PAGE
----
A Lesson on Corporate Punishment Lost

Once again — the few screw it up for the many and in the true form of corporate punishment the many get screwed by a few. Common sense be damned!

An Internet posting of a fist fight between students from Reno and Galena High has led Reno High’s student leader’s to cancel the schools’ Winterfest Week.  The festival’s a week-long celebration that ends in a prom-like dance.

Washoe County School District Police say one person from Reno High, two from Galena High and a former student were in the fight. Furthermore it occurred off school property and there were no reported victims.

The student leadership was allowed to cancel the  event as a way of meting out discipline for the one student’s bad behavior — which isn’t really discipline but rather punishment for the remainder not involved.  Somehow the real lesson that could have been taught — which is what discipline is and is not — was never mentioned.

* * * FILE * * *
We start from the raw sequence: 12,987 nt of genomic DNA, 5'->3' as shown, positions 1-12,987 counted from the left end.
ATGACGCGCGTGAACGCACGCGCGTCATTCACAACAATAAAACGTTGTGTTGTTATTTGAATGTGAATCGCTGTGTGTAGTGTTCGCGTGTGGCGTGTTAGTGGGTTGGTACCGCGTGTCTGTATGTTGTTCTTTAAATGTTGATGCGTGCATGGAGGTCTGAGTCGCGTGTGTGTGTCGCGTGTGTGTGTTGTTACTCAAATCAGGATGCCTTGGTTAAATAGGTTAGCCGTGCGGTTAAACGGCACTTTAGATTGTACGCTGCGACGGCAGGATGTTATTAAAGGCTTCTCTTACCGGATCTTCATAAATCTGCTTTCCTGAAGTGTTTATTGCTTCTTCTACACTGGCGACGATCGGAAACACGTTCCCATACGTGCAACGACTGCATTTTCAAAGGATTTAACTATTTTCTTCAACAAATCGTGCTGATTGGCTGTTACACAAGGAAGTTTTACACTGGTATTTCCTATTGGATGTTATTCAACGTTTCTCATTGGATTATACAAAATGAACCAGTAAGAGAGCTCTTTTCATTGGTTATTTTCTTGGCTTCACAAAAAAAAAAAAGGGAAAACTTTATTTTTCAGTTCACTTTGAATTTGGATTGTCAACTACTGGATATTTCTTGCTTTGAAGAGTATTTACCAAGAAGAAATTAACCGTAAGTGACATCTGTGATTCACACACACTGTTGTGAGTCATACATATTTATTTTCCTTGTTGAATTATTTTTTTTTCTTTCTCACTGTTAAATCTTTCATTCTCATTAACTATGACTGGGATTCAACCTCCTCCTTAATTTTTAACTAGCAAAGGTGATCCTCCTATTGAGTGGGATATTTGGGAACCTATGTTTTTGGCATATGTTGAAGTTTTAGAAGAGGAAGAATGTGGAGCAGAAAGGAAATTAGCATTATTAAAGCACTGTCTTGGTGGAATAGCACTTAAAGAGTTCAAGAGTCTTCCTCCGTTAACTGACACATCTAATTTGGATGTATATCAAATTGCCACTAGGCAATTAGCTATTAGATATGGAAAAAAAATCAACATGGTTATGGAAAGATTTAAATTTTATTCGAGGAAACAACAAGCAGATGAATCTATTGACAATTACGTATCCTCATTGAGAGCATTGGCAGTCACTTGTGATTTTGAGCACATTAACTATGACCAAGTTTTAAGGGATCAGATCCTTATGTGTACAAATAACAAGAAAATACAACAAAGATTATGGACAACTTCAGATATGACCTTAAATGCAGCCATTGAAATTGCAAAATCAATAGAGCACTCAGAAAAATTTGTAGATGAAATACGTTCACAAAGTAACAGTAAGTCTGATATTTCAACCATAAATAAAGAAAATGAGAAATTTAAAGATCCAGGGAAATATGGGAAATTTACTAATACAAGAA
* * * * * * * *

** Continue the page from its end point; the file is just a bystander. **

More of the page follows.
Now every student at Reno High’s on notice that if their school mate messes up — expect to be held responsible.  While  it keeps the student body in line, it also creates a lack of personal responsibility and a sense of fear in the form of the “Big Brother Effect.”

Smaller organizations use the system of corporate discipline to correct behavior of individuals by leveraging peer-pressure against the offender. It works well in the squad-bay — but loses its effectiveness when administered to a crowd of a few hundred.

So, why not discipline the individual seen fighting in the now-viral Internet video?

Because it’s easier for an assembled body to hand down sentence on a faceless crowd than to look in look at the  accused, sift through evidence and draw a conclusion before pronouncing sentence. It’s a shame that such a real-life teachable incident has been wasted.


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